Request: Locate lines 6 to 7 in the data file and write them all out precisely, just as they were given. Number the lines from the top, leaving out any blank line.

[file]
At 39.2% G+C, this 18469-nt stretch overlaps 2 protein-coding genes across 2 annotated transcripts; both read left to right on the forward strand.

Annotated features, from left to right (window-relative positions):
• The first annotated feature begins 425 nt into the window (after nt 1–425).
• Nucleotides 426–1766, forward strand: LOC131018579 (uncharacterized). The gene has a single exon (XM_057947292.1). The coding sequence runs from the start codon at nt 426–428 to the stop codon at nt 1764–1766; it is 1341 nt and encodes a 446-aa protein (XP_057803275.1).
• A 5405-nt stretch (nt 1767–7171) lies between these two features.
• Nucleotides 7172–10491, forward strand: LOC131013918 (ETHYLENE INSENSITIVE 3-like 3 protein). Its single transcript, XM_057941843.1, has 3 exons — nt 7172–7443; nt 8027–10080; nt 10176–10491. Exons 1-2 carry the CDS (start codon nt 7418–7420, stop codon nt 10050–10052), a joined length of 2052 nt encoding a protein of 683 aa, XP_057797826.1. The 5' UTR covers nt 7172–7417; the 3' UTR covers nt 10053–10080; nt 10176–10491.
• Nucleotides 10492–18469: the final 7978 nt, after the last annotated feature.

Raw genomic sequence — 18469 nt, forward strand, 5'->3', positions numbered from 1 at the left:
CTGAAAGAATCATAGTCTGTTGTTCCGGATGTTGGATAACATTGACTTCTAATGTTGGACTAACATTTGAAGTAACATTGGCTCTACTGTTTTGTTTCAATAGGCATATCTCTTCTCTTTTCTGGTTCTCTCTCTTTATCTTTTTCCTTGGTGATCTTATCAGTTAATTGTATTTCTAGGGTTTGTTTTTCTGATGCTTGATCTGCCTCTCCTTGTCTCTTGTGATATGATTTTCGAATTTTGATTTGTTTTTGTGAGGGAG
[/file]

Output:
• Nucleotides 7172–10491, forward strand: LOC131013918 (ETHYLENE INSENSITIVE 3-like 3 protein). Its single transcript, XM_057941843.1, has 3 exons — nt 7172–7443; nt 8027–10080; nt 10176–10491. Exons 1-2 carry the CDS (start codon nt 7418–7420, stop codon nt 10050–10052), a joined length of 2052 nt encoding a protein of 683 aa, XP_057797826.1. The 5' UTR covers nt 7172–7417; the 3' UTR covers nt 10053–10080; nt 10176–10491.
• Nucleotides 10492–18469: the final 7978 nt, after the last annotated feature.